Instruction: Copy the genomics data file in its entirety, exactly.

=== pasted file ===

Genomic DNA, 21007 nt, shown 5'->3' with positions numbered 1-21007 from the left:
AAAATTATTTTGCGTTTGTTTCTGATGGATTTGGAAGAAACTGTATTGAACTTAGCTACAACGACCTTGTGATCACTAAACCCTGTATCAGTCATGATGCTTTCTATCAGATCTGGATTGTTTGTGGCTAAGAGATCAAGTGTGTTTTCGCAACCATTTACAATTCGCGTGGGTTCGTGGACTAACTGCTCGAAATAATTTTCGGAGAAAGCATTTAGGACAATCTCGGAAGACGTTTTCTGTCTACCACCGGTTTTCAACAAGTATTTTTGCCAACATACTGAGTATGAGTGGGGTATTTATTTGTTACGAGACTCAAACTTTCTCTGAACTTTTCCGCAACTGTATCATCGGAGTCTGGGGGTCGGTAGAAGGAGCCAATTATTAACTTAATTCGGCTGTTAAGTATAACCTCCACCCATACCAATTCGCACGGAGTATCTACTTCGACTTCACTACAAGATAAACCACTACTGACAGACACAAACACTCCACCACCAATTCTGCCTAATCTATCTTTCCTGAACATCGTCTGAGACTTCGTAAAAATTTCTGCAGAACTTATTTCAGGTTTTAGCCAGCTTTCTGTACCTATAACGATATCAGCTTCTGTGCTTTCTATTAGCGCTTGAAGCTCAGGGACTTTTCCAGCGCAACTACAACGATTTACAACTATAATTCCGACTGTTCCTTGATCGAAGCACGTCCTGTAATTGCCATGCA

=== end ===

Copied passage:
Genomic DNA, 21007 nt, shown 5'->3' with positions numbered 1-21007 from the left:
AAAATTATTTTGCGTTTGTTTCTGATGGATTTGGAAGAAACTGTATTGAACTTAGCTACAACGACCTTGTGATCACTAAACCCTGTATCAGTCATGATGCTTTCTATCAGATCTGGATTGTTTGTGGCTAAGAGATCAAGTGTGTTTTCGCAACCATTTACAATTCGCGTGGGTTCGTGGACTAACTGCTCGAAATAATTTTCGGAGAAAGCATTTAGGACAATCTCGGAAGACGTTTTCTGTCTACCACCGGTTTTCAACAAGTATTTTTGCCAACATACTGAGTATGAGTGGGGTATTTATTTGTTACGAGACTCAAACTTTCTCTGAACTTTTCCGCAACTGTATCATCGGAGTCTGGGGGTCGGTAGAAGGAGCCAATTATTAACTTAATTCGGCTGTTAAGTATAACCTCCACCCATACCAATTCGCACGGAGTATCTACTTCGACTTCACTACAAGATAAACCACTACTGACAGACACAAACACTCCACCACCAATTCTGCCTAATCTATCTTTCCTGAACATCGTCTGAGACTTCGTAAAAATTTCTGCAGAACTTATTTCAGGTTTTAGCCAGCTTTCTGTACCTATAACGATATCAGCTTCTGTGCTTTCTATTAGCGCTTGAAGCTCAGGGACTTTTCCAGCGCAACTACAACGATTTACAACTATAATTCCGACTGTTCCTTGATCGAAGCACGTCCTGTAATTGCCATGCA